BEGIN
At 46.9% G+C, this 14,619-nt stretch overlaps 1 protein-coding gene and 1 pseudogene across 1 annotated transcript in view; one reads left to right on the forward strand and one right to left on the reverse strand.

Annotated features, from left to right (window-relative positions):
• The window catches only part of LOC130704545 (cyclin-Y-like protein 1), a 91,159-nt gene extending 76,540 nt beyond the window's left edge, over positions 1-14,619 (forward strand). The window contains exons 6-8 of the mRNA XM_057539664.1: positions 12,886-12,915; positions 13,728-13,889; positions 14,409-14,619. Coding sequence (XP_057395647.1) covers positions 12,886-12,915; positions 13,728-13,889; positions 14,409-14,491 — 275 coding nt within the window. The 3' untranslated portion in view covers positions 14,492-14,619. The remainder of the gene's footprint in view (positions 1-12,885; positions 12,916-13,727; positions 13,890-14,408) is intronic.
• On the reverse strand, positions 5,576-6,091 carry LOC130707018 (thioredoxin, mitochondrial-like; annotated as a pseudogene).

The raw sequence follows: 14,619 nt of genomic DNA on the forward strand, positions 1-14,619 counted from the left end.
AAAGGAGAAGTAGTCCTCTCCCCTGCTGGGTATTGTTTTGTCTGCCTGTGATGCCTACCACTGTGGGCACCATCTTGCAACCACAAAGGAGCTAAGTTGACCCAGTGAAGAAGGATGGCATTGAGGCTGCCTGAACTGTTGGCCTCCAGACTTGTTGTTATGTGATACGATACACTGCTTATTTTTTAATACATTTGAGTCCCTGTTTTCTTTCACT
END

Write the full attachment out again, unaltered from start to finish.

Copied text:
At 46.9% G+C, this 14,619-nt stretch overlaps 1 protein-coding gene and 1 pseudogene across 1 annotated transcript in view; one reads left to right on the forward strand and one right to left on the reverse strand.

Annotated features, from left to right (window-relative positions):
• The window catches only part of LOC130704545 (cyclin-Y-like protein 1), a 91,159-nt gene extending 76,540 nt beyond the window's left edge, over positions 1-14,619 (forward strand). The window contains exons 6-8 of the mRNA XM_057539664.1: positions 12,886-12,915; positions 13,728-13,889; positions 14,409-14,619. Coding sequence (XP_057395647.1) covers positions 12,886-12,915; positions 13,728-13,889; positions 14,409-14,491 — 275 coding nt within the window. The 3' untranslated portion in view covers positions 14,492-14,619. The remainder of the gene's footprint in view (positions 1-12,885; positions 12,916-13,727; positions 13,890-14,408) is intronic.
• On the reverse strand, positions 5,576-6,091 carry LOC130707018 (thioredoxin, mitochondrial-like; annotated as a pseudogene).

The raw sequence follows: 14,619 nt of genomic DNA on the forward strand, positions 1-14,619 counted from the left end.
AAAGGAGAAGTAGTCCTCTCCCCTGCTGGGTATTGTTTTGTCTGCCTGTGATGCCTACCACTGTGGGCACCATCTTGCAACCACAAAGGAGCTAAGTTGACCCAGTGAAGAAGGATGGCATTGAGGCTGCCTGAACTGTTGGCCTCCAGACTTGTTGTTATGTGATACGATACACTGCTTATTTTTTAATACATTTGAGTCCCTGTTTTCTTTCACT